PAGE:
Galveston Bay Foundation Ambassadors share "Get Hip to Habitat" interactive environmental education message and marsh restoration program with students at Monarch

Galveston Bay Foundation Ambassadors brought their "Get Hip to Habitat" interactive environmental education message and and information about their marsh restoration program to students at Monarch.

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Galveston Bay Foundations' Bay Ambassadors -- Rachel Barski (Education Coordinator) and Rani Henderson (Manager of Education Programs) visited the Monarch School recently to educate students about the importance of protecting Galveston Bay. 

They shared their lively, hands-on presentation with student that included interactive displays, classroom demonstrations, and a fun slide show. The educational program provides students with interactive classroom lessons about Galveston Bay including: the concepts of watershed and point and non-point source pollution; salinity of an estuary and sources of its water; and functions of wetlands. 

Many of the students in the Monarch Butterfly Program know first-hand about conservation efforts to help replenish Galveston Bay marsh grass. Each year students harvest the Galveston Bay marsh grass in November, grow the marsh grass right on the Monarch campus, and then in May take a field trip to replant the marsh grass in Galveston Bay. 

“We have been participating in the Galveston Bay Foundation “Get Hip to Habitat” program for four years.  Students harvest the grasses in the fall semester and replant them in their permanent location in the spring.  While the plants are on campus, the students are learning about pH, salinity, plant health, and the importance of plants for the health of Galveston Bay, the Gulf, and us,” said Monarch Professional Educator Richard Klein.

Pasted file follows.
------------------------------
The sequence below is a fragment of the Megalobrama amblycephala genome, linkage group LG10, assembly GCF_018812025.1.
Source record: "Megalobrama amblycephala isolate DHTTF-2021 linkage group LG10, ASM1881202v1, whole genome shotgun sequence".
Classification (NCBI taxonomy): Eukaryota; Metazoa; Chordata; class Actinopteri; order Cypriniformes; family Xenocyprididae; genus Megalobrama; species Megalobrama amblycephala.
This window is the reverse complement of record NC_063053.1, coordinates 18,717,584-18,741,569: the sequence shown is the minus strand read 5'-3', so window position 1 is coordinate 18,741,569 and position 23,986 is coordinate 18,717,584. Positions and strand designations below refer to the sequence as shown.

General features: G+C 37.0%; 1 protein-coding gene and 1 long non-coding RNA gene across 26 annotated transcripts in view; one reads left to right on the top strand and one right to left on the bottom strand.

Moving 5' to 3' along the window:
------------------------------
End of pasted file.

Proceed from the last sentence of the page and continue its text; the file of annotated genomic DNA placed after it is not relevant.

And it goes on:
The Galveston Bay Foundation’s program "Get Hip to Habitat" brings environmental education and marsh restoration initiatives together in one program. 

Students harvest smooth cordgrass (a native marsh grass) from a nursery in Baytown then transplant their stems into containers, and cultivate the plants in shallow, plastic pools located on the school campus. 

The pools are set up to mimic an estuarine marsh environment where these plants naturally thrive. Students carefully monitor and maintain the salinity and pH of the water in their mini-marsh nurseries for the duration of the project. After a season of growth, students transplant the matured plants at carefully selected marsh restoration sites around Galveston Bay.

"Get Hip to Habitat" has the dual benefits of introducing students to the natural resources of the Galveston Bay estuary and providing a source of native wetland plants for use in Galveston Bay wetland restoration projects. 

 “Our partnership with Galveston Bay Foundation helps fulfill our mission in project-based learning.  Students learn real-life skills, participating in real-life, community-activist science in a real-world scenario.  At the end of the year, our middle school students can look back on their work and know they have made a difference in their local community and all over the Gulf Coast,” said Monarch Professional Educator Patrick Waters.

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